Abigail Nussbaum:

Johnson’s story makes for an interesting counterpoint to Michael Swanwick’s “From Babel’s Fall’n Glory We Fled,” which is good old fashioned Proper SF, set in the far future and on an alien planet, and featuring interplanetary intrigue, cataclysmic destruction, fights to the death, a mad scramble across hostile, alien terrain, and bug people. Swanwick is a pro at this stuff, and “Babel” finds him very much on top of his game. It’s exciting and well-done, cramming a hell of a lot of exposition, action and description into every single sentence until it draws a meticulously detailed portrait of two civilizations, their history, their cherished values, and the often fraught interactions between them. Still, given all the pyrotechnics and grand adventure involved in getting us to its end, “Babel” is somewhat underperforming.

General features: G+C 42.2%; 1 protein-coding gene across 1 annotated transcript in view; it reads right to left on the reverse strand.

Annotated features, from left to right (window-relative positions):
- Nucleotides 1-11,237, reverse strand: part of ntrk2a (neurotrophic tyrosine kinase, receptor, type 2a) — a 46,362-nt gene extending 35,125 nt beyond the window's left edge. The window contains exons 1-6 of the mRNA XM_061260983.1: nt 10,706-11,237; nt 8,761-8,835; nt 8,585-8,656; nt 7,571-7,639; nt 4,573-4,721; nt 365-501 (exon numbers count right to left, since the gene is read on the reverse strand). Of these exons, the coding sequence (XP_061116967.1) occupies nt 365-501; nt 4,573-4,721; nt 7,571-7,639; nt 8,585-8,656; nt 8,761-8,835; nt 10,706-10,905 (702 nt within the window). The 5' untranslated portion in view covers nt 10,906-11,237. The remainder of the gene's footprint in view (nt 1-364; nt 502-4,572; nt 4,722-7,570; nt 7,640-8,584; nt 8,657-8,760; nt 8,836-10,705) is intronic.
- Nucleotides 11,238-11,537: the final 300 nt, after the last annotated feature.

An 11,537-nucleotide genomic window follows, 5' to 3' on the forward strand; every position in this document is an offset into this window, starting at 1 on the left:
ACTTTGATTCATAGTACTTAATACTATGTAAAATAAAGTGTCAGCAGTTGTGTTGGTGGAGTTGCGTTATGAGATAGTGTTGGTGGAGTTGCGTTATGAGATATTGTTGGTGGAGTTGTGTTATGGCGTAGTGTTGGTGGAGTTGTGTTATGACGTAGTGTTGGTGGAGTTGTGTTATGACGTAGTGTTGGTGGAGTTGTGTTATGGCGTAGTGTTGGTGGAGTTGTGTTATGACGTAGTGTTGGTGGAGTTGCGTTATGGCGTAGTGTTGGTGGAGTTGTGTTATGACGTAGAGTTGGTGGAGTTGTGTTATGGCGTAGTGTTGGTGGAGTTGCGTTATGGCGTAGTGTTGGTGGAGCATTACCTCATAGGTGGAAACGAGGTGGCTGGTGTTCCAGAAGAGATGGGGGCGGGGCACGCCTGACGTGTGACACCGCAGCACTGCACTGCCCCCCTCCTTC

Underpinning the story is a discussion of the economics of the two species–humans, represented by the diplomat Quivera, have an information-based economy, while that of the bug-like Gehennans, represented by the sole survivor of the recently destroyed Babel with whom Quivera flees its ruins, is based on trust–but Swanwick’s descriptions of of these systems are messy and difficult to follow, and I found myself unpersuaded by his conclusions. “Babel” ends with one half of its unlikley partnership sacrificing himself to save the other, and in order to safeguard the precious (in many different senses) cargo they are carrying, but it’s left to us to decide whether the survivor acted as an adventure hero would and honored his friend’s dying wish, or whether he cashed in on an unexpected windfall. Obviously Swanwick is trying to undermine the adventure plot, and remind us that in the real world, it’s cold hard numbers, profit and loss, that drive our decisions, but this feels like a petty sort of ‘gotcha!’ to the readers, whom Swanwick has worked hard to invest in the adventure aspect of his story only to snatch the rug out from under them at the last minute. I can’t help but compare “Babel” to last year’s Hugo-nominated novelette, “The Cambist and Lord Iron” by Daniel Abraham, which so much more intelligently and elegantly managed to fuse adventure and economics into a single, satisfying whole, without ever resorting to wagging its finger in the readers’ faces as Swanwick seems to be doing.